Thousands are without power as California storms bring rain, snow and cold

Feb 25 (Reuters) – Nearly 85,000 homes and businesses were without power in the Los Angeles area on Saturday as storms continued to batter parts of California, bringing snow to high elevations and rain and hail across the plains.

Interstate 5, the largest freeway north of the city, was closed at a steep grade known as the Grapevine due to heavy snow, while several southbound points of the freeway in and around Los Angeles were closed due to flooding, the California Department of Transportation said.

In Northern California, record cold temperatures are expected in San Francisco on Saturday, and the National Weather Service warned residents of the state capital, Sacramento, to avoid travel Sunday through Wednesday as rain and snow resumed Saturday.

“Extreme impacts from heavy snow and wind can make driving conditions extremely dangerous and lead to widespread road closures and infrastructure damage!” The company said on Twitter.

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The next storms expected to hit Sunday will bring gusts of up to 50 mph (80 km/h) in the Sacramento Valley and 70 mph (70 km/h) in the nearby Sierra Nevada Mountains. Yosemite National Park is closed until Wednesday due to severe winter weather.

Brian Jackson, a forecaster at the NWS Weather Prediction Center in College Park, Maryland, attributed the unusual conditions to a massive low-pressure system driving in from the Arctic.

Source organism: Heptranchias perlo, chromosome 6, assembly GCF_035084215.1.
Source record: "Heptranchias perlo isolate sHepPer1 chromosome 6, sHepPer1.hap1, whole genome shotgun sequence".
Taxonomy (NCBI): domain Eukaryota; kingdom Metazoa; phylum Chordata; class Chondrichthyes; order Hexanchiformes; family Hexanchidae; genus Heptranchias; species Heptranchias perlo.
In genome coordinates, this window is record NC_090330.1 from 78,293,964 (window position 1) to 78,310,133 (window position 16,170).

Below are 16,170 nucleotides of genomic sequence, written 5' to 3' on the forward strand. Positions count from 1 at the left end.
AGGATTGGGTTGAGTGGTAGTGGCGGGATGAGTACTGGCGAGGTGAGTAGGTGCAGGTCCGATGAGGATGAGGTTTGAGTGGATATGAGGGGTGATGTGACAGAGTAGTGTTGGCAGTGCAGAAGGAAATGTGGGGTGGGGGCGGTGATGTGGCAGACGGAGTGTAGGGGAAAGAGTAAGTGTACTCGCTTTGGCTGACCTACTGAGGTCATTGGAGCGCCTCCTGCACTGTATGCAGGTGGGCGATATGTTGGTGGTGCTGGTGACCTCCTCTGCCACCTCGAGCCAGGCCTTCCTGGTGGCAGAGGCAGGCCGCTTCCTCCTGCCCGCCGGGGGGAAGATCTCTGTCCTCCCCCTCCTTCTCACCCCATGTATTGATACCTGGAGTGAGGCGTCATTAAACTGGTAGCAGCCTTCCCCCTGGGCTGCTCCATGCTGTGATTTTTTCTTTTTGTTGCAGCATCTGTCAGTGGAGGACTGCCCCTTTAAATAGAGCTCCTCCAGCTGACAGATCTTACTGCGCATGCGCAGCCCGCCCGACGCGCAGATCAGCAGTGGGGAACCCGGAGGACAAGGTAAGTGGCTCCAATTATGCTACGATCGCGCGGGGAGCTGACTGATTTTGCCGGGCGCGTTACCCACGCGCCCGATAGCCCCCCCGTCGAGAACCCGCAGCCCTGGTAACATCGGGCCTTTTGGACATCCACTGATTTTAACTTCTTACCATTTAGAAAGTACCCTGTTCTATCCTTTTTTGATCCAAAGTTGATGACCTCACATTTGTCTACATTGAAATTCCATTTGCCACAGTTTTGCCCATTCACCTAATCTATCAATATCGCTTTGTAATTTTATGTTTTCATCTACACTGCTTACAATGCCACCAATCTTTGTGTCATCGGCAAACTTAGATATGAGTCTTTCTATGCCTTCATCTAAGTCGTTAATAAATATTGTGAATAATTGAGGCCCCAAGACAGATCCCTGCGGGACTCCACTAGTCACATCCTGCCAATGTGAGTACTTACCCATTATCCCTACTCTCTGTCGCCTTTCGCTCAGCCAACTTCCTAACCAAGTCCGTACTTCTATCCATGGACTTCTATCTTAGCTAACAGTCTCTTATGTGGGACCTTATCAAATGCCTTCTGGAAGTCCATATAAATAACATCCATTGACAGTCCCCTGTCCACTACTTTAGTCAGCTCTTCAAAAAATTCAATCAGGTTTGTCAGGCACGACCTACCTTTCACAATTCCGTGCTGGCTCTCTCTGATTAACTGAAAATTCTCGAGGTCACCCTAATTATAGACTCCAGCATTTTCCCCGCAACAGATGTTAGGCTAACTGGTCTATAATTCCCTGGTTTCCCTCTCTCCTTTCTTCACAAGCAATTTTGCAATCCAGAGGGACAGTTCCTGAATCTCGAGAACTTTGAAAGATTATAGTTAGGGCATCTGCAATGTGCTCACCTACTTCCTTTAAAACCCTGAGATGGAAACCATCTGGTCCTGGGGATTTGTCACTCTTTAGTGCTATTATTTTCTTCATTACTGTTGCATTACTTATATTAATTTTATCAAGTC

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In Southern California, “this is a rare occurrence of a cold, significant storm event,” Jackson said.

In a sight that must have delighted many Angelenos on Friday, snowflakes fell around the Hollywood sign on Mount Lee in the hills above the city, known for its sunny days and palm trees.

Scattered showers and isolated thunderstorms are expected to fall on Saturday, a mixture of rain, hail and snow and moisture called “graupel,” the National Weather Service said.

A separate storm that hit the U.S. Plains, Midwest and Great Lakes regions earlier this week crossed New England and swept into the Atlantic on Friday, the weather service said. More than 400,000 customers of Detroit-based DTE Energy ( DTE.N ) were without power Saturday, the Detroit News reported.

Before the latest storm, much of California had experienced an unusually wet, cold winter, with deadly “atmospheric river” storms unleashing widespread flooding, felling trees and triggering mudslides in a state long plagued by drought and wildfires.

Reporting by Sharon Bernstein in Sacramento, California; Editing by Sandra Maler

Our Standards: Thomson Reuters Trust Principles.

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